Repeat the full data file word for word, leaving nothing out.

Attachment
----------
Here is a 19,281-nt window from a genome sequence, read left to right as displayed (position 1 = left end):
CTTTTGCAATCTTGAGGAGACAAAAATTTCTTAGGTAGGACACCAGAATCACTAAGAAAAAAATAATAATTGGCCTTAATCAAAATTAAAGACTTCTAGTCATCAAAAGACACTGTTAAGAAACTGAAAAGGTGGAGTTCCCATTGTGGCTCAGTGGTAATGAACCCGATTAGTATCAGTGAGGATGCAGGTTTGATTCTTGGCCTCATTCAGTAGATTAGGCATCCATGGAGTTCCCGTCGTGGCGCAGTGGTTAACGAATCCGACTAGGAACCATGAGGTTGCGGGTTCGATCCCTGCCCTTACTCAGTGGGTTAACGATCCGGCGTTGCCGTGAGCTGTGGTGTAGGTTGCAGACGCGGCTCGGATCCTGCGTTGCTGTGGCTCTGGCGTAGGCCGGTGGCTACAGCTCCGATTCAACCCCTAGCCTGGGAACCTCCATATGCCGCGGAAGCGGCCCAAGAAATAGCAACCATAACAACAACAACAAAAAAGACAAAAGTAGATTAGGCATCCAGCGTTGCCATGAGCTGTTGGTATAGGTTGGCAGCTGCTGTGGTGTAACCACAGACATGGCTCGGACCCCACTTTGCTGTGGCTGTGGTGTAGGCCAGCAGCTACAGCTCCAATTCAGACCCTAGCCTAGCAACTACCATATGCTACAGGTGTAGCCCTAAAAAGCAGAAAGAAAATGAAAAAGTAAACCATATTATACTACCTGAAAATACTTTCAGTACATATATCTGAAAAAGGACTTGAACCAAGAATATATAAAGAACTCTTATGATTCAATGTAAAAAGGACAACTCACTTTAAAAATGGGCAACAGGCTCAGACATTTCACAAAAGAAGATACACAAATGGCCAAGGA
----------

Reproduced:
Here is a 19,281-nt window from a genome sequence, read left to right as displayed (position 1 = left end):
CTTTTGCAATCTTGAGGAGACAAAAATTTCTTAGGTAGGACACCAGAATCACTAAGAAAAAAATAATAATTGGCCTTAATCAAAATTAAAGACTTCTAGTCATCAAAAGACACTGTTAAGAAACTGAAAAGGTGGAGTTCCCATTGTGGCTCAGTGGTAATGAACCCGATTAGTATCAGTGAGGATGCAGGTTTGATTCTTGGCCTCATTCAGTAGATTAGGCATCCATGGAGTTCCCGTCGTGGCGCAGTGGTTAACGAATCCGACTAGGAACCATGAGGTTGCGGGTTCGATCCCTGCCCTTACTCAGTGGGTTAACGATCCGGCGTTGCCGTGAGCTGTGGTGTAGGTTGCAGACGCGGCTCGGATCCTGCGTTGCTGTGGCTCTGGCGTAGGCCGGTGGCTACAGCTCCGATTCAACCCCTAGCCTGGGAACCTCCATATGCCGCGGAAGCGGCCCAAGAAATAGCAACCATAACAACAACAACAAAAAAGACAAAAGTAGATTAGGCATCCAGCGTTGCCATGAGCTGTTGGTATAGGTTGGCAGCTGCTGTGGTGTAACCACAGACATGGCTCGGACCCCACTTTGCTGTGGCTGTGGTGTAGGCCAGCAGCTACAGCTCCAATTCAGACCCTAGCCTAGCAACTACCATATGCTACAGGTGTAGCCCTAAAAAGCAGAAAGAAAATGAAAAAGTAAACCATATTATACTACCTGAAAATACTTTCAGTACATATATCTGAAAAAGGACTTGAACCAAGAATATATAAAGAACTCTTATGATTCAATGTAAAAAGGACAACTCACTTTAAAAATGGGCAACAGGCTCAGACATTTCACAAAAGAAGATACACAAATGGCCAAGGA